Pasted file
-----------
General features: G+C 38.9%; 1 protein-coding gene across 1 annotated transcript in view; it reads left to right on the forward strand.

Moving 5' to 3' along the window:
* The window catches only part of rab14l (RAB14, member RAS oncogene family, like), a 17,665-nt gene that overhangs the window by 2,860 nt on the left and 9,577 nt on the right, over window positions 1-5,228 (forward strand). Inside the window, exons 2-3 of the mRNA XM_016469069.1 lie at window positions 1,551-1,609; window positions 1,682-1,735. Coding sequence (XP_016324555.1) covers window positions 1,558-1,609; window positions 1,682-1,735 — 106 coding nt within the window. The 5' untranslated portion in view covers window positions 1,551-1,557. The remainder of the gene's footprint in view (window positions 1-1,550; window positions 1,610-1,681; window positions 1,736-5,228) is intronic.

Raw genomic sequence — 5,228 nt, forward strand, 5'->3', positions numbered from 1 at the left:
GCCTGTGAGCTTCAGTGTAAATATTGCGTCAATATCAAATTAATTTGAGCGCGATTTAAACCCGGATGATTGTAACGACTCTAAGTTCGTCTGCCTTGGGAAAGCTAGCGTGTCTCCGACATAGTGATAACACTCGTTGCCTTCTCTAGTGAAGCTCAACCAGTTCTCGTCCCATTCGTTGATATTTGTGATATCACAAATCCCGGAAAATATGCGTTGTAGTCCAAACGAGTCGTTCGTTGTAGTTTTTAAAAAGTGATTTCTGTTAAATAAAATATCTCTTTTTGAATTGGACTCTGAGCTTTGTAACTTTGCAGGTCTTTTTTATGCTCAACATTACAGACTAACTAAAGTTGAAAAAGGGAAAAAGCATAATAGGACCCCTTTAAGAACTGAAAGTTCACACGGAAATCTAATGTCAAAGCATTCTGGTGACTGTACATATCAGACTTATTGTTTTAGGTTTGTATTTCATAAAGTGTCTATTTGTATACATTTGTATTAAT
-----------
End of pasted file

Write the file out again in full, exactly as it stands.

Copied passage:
General features: G+C 38.9%; 1 protein-coding gene across 1 annotated transcript in view; it reads left to right on the forward strand.

Moving 5' to 3' along the window:
* The window catches only part of rab14l (RAB14, member RAS oncogene family, like), a 17,665-nt gene that overhangs the window by 2,860 nt on the left and 9,577 nt on the right, over window positions 1-5,228 (forward strand). Inside the window, exons 2-3 of the mRNA XM_016469069.1 lie at window positions 1,551-1,609; window positions 1,682-1,735. Coding sequence (XP_016324555.1) covers window positions 1,558-1,609; window positions 1,682-1,735 — 106 coding nt within the window. The 5' untranslated portion in view covers window positions 1,551-1,557. The remainder of the gene's footprint in view (window positions 1-1,550; window positions 1,610-1,681; window positions 1,736-5,228) is intronic.

Raw genomic sequence — 5,228 nt, forward strand, 5'->3', positions numbered from 1 at the left:
GCCTGTGAGCTTCAGTGTAAATATTGCGTCAATATCAAATTAATTTGAGCGCGATTTAAACCCGGATGATTGTAACGACTCTAAGTTCGTCTGCCTTGGGAAAGCTAGCGTGTCTCCGACATAGTGATAACACTCGTTGCCTTCTCTAGTGAAGCTCAACCAGTTCTCGTCCCATTCGTTGATATTTGTGATATCACAAATCCCGGAAAATATGCGTTGTAGTCCAAACGAGTCGTTCGTTGTAGTTTTTAAAAAGTGATTTCTGTTAAATAAAATATCTCTTTTTGAATTGGACTCTGAGCTTTGTAACTTTGCAGGTCTTTTTTATGCTCAACATTACAGACTAACTAAAGTTGAAAAAGGGAAAAAGCATAATAGGACCCCTTTAAGAACTGAAAGTTCACACGGAAATCTAATGTCAAAGCATTCTGGTGACTGTACATATCAGACTTATTGTTTTAGGTTTGTATTTCATAAAGTGTCTATTTGTATACATTTGTATTAAT